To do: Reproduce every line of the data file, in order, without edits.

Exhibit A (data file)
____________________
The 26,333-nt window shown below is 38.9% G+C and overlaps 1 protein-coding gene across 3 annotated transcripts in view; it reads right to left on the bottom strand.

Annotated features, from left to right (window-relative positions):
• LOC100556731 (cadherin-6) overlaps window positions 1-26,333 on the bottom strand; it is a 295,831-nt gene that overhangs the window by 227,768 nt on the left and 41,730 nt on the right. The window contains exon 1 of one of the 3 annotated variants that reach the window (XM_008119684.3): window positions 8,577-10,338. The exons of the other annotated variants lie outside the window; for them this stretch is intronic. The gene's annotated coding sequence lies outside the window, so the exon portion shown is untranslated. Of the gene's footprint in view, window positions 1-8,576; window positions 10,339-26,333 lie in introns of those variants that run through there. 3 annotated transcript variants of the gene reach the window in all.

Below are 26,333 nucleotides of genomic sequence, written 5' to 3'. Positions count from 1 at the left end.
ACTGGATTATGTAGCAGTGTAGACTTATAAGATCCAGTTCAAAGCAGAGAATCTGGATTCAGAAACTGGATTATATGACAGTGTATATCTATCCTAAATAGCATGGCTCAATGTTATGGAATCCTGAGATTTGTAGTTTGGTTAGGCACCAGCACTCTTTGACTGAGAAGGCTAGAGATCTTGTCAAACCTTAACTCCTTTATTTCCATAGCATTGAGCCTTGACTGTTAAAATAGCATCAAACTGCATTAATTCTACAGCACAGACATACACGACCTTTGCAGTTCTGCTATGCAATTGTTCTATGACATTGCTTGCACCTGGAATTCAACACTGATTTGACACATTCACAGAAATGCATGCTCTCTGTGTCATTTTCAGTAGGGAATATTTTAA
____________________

The 26,333-nt window shown below is 38.9% G+C and overlaps 1 protein-coding gene across 3 annotated transcripts in view; it reads right to left on the bottom strand.

Annotated features, from left to right (window-relative positions):
• LOC100556731 (cadherin-6) overlaps window positions 1-26,333 on the bottom strand; it is a 295,831-nt gene that overhangs the window by 227,768 nt on the left and 41,730 nt on the right. The window contains exon 1 of one of the 3 annotated variants that reach the window (XM_008119684.3): window positions 8,577-10,338. The exons of the other annotated variants lie outside the window; for them this stretch is intronic. The gene's annotated coding sequence lies outside the window, so the exon portion shown is untranslated. Of the gene's footprint in view, window positions 1-8,576; window positions 10,339-26,333 lie in introns of those variants that run through there. 3 annotated transcript variants of the gene reach the window in all.

Below are 26,333 nucleotides of genomic sequence, written 5' to 3'. Positions count from 1 at the left end.
ACTGGATTATGTAGCAGTGTAGACTTATAAGATCCAGTTCAAAGCAGAGAATCTGGATTCAGAAACTGGATTATATGACAGTGTATATCTATCCTAAATAGCATGGCTCAATGTTATGGAATCCTGAGATTTGTAGTTTGGTTAGGCACCAGCACTCTTTGACTGAGAAGGCTAGAGATCTTGTCAAACCTTAACTCCTTTATTTCCATAGCATTGAGCCTTGACTGTTAAAATAGCATCAAACTGCATTAATTCTACAGCACAGACATACACGACCTTTGCAGTTCTGCTATGCAATTGTTCTATGACATTGCTTGCACCTGGAATTCAACACTGATTTGACACATTCACAGAAATGCATGCTCTCTGTGTCATTTTCAGTAGGGAATATTTTAA